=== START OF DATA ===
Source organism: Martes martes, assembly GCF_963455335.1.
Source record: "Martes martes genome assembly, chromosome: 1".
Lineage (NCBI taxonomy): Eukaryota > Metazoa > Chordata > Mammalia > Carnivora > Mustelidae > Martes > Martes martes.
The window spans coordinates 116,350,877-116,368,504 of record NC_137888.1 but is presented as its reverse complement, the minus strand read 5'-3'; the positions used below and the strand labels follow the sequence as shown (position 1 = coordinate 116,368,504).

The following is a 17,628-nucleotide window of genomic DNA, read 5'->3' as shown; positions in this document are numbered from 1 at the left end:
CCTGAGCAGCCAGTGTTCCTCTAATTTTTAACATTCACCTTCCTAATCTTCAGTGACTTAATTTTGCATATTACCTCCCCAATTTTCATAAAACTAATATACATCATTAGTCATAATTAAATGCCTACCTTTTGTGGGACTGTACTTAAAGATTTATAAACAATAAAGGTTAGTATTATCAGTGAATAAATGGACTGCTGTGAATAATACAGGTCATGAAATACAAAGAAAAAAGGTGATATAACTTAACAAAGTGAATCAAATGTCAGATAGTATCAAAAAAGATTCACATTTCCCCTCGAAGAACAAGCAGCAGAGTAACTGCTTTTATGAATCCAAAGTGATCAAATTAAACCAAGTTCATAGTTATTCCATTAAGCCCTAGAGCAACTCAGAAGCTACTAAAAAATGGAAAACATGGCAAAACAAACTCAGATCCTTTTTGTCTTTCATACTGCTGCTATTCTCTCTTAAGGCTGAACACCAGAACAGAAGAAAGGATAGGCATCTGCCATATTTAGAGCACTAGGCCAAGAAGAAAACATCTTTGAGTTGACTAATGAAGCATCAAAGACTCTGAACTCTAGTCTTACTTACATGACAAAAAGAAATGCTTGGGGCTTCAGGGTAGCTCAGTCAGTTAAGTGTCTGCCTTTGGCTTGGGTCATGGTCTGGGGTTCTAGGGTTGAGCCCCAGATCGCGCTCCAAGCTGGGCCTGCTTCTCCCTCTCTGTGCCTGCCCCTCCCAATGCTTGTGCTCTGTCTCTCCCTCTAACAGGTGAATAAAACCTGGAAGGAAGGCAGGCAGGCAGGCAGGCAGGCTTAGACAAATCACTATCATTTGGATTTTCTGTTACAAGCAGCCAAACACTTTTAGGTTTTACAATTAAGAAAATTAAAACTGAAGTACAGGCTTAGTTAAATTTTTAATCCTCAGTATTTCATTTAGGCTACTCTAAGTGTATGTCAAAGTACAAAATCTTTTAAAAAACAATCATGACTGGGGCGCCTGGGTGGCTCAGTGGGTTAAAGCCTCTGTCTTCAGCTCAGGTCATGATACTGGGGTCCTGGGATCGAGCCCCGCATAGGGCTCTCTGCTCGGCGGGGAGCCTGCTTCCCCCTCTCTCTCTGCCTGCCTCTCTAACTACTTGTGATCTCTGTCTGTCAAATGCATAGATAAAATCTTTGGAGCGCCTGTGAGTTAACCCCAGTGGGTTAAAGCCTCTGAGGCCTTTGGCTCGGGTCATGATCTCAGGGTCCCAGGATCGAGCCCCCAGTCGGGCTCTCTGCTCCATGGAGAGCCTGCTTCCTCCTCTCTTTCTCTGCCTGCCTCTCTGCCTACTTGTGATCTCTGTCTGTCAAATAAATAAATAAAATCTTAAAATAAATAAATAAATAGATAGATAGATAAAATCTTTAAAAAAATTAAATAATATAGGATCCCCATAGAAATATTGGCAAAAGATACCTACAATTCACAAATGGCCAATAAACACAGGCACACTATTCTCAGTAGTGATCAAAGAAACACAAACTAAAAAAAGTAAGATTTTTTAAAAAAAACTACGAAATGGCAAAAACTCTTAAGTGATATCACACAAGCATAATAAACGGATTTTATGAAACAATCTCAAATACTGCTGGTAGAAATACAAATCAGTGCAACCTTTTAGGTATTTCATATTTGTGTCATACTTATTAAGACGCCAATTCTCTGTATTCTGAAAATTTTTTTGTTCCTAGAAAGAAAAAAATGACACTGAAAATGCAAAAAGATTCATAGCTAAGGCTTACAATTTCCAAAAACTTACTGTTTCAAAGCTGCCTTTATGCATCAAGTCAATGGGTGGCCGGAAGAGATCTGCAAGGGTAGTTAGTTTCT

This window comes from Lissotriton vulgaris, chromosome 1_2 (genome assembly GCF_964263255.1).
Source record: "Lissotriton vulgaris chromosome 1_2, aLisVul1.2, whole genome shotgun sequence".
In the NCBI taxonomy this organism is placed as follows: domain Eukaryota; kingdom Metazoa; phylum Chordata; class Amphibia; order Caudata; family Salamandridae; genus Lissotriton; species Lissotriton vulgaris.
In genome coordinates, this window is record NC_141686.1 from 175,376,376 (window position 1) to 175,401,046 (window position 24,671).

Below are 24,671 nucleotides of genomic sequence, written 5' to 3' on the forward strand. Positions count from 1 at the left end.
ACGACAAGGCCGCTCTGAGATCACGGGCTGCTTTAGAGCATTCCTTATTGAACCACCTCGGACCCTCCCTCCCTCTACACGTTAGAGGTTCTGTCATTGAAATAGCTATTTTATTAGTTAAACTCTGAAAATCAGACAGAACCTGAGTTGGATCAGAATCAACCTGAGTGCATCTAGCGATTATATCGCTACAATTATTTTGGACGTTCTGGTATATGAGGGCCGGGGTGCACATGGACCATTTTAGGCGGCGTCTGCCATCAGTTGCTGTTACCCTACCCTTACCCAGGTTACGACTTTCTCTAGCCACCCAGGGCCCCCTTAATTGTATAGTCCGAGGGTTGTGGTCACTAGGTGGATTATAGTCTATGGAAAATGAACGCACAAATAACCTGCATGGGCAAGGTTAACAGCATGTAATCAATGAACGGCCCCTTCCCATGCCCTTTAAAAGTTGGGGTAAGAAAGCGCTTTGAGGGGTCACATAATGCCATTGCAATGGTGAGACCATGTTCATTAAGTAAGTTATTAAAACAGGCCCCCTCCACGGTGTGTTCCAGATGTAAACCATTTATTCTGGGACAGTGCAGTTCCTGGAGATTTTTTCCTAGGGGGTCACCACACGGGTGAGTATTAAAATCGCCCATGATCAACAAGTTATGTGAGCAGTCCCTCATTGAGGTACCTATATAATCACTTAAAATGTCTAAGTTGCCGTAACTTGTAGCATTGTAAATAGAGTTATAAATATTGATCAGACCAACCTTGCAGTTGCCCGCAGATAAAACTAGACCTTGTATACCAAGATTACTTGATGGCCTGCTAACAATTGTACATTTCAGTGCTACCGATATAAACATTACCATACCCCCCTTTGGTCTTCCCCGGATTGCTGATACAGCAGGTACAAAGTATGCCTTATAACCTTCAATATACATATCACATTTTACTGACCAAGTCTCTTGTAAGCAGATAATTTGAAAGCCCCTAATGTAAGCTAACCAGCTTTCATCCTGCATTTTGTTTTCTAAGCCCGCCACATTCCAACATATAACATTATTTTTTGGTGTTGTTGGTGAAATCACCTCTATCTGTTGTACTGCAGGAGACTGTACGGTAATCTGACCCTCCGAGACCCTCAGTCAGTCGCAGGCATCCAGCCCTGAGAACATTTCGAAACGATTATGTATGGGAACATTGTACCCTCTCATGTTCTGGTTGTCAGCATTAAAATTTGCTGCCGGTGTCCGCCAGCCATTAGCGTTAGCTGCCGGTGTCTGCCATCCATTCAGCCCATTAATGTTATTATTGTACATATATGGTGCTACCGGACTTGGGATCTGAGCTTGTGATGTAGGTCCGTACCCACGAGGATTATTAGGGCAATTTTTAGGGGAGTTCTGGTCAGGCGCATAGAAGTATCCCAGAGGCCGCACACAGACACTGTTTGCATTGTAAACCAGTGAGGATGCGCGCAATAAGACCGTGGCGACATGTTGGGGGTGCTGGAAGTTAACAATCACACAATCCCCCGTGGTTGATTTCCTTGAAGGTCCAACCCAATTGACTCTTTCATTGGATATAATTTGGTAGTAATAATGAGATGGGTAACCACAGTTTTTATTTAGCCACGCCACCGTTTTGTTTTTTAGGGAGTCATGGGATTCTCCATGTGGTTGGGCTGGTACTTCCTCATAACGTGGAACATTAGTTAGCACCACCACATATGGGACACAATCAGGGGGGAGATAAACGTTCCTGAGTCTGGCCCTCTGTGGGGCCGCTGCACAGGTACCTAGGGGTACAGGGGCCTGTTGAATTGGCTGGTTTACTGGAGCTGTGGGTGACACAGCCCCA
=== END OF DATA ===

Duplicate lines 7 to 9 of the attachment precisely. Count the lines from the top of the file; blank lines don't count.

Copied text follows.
This window comes from Lissotriton vulgaris, chromosome 1_2 (genome assembly GCF_964263255.1).
Source record: "Lissotriton vulgaris chromosome 1_2, aLisVul1.2, whole genome shotgun sequence".
In the NCBI taxonomy this organism is placed as follows: domain Eukaryota; kingdom Metazoa; phylum Chordata; class Amphibia; order Caudata; family Salamandridae; genus Lissotriton; species Lissotriton vulgaris.